Sorting Through Rumors The arguments presented by those against softwood bedding often sound convincing on the surface, however closer inspection reveals discrepancies. For example the HRS has made statements that softwood bedding has caused liver disease in rabbits they have fostered and caused the death of rabbits during surgery. I have read the article by HRS founder Marinell Harriman, “Litterboxes and Liver Disease” and question her conclusions. Apparently HRS began investigating softwood bedding after one rabbit died during a routine spay surgery. They maintain that rabbits housed on pine or cedar may risk death during surgery, however they also have made statements that they have not lost many rabbits during spays or neuters. They stopped using softwood bedding after Sarah the rabbit died in 1989 so prior to her death they must not have had problems with surgery on other rabbits exposed to softwood. The article also discussed several foster rabbits had elevated liver enzymes and some had liver disease. Dr Hawley points out that the enzymes tested by veterinarians in a serum or plasma chemistry panel are “leakage enzymes” and not the same enzymes the researchers studied in the softwood bedding experiments (20).
So what could explain the liver disease in the HRS foster rabbits? I checked into liver disease in rabbits, there is very little about it but what I did find is hepatic coccidiosis, which causes an enlarged liver and it is contagious (7,8,9). I would assume the HRS members had adopted the rabbits that had liver disease so it is possible that the rabbits were exposed to hepatic coccidiosis, I feel it is a pretty big leap to assume untreated shavings caused their deaths. From TBLR: Pg 206 long section on hepatic coccidiosis, clinical signs included enlarged liver. pg 267: Liver cancer: “The tumor appears to have little potential as a research model, primarily because of the difficulty of case findings.” (8 ). The common causes of liver spots in rabbits are hepatic coccidiosis, migrating tapeworm larvae, Tyzzer’s disease, and colibacillosis (7). So there doesn’t seem to be any evidence linking untreated softwoods to liver disease or other problems in rabbits.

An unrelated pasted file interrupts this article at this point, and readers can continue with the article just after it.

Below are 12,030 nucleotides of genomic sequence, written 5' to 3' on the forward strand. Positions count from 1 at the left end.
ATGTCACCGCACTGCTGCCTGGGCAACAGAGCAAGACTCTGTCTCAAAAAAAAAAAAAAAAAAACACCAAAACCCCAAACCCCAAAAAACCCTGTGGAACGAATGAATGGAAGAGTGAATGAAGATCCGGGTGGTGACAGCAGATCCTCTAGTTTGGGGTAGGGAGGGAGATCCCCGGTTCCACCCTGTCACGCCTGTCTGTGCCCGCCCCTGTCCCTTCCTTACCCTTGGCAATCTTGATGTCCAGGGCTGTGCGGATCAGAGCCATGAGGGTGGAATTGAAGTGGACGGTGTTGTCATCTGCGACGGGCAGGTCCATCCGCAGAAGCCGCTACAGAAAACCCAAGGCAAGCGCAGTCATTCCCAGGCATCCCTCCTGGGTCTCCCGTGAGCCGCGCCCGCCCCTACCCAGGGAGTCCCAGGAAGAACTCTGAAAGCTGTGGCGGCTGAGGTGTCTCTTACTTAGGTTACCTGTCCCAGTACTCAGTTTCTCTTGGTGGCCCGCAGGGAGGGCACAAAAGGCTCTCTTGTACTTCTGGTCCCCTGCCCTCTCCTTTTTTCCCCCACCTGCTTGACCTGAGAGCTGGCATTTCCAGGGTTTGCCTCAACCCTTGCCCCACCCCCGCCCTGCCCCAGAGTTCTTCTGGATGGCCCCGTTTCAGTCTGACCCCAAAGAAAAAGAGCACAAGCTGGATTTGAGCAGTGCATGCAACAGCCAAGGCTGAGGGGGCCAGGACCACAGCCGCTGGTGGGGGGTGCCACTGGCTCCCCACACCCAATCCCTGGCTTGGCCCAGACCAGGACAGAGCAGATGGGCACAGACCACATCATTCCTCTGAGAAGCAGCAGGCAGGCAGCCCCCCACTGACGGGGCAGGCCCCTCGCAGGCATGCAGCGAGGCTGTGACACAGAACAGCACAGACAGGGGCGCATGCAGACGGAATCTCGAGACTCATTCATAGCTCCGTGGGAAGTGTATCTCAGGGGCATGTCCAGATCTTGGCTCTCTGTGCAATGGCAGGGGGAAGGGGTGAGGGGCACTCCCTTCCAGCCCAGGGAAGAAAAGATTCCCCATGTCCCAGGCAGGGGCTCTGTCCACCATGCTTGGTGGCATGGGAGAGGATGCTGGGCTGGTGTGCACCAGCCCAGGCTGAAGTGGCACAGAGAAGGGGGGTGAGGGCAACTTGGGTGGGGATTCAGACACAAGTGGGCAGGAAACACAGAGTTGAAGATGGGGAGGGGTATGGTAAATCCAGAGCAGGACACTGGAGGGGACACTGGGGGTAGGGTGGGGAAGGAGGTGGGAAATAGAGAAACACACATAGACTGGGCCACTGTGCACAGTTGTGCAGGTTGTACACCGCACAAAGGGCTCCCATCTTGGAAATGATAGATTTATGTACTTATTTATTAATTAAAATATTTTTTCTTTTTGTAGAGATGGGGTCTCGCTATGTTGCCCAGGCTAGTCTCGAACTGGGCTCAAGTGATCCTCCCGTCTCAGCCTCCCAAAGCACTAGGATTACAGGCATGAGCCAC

Another opponent of softwood bedding is Debbie “The Rat Lady” Ducommun who wrote a long article pointing out the “dangers” of softwood bedding. She stated “Because of the toxic effects of softwood shavings, laboratories have pretty much stopped using them for their animals.” Well as we now know this is not the reason some labs would not use them. Also where is the evidence that their effect is toxic? The liver disease connection was also brought up and she stated “unless these animals [rabbits housed on softwood] received full autopsies at death with no sign of enlarged livers or liver disfunction, respiratory infection, or altered immune system, how can they claim that the pine or cedar did not affect them?” I submit that even with a full autopsy how can you tell softwood did, afterall the animal died of something so we would expect to see problems. An enlarged liver is a sign of hepatic coccidiosis (8 ) so that can’t be used as proof. And we know there are other causes of respiratory infection and other things that can alter the immune system. Also obesity can cause elevated liver enzymes and contribute to problems. An autopsy showing the above problems would not be proof that softwood bedding or HME induction caused liver damage.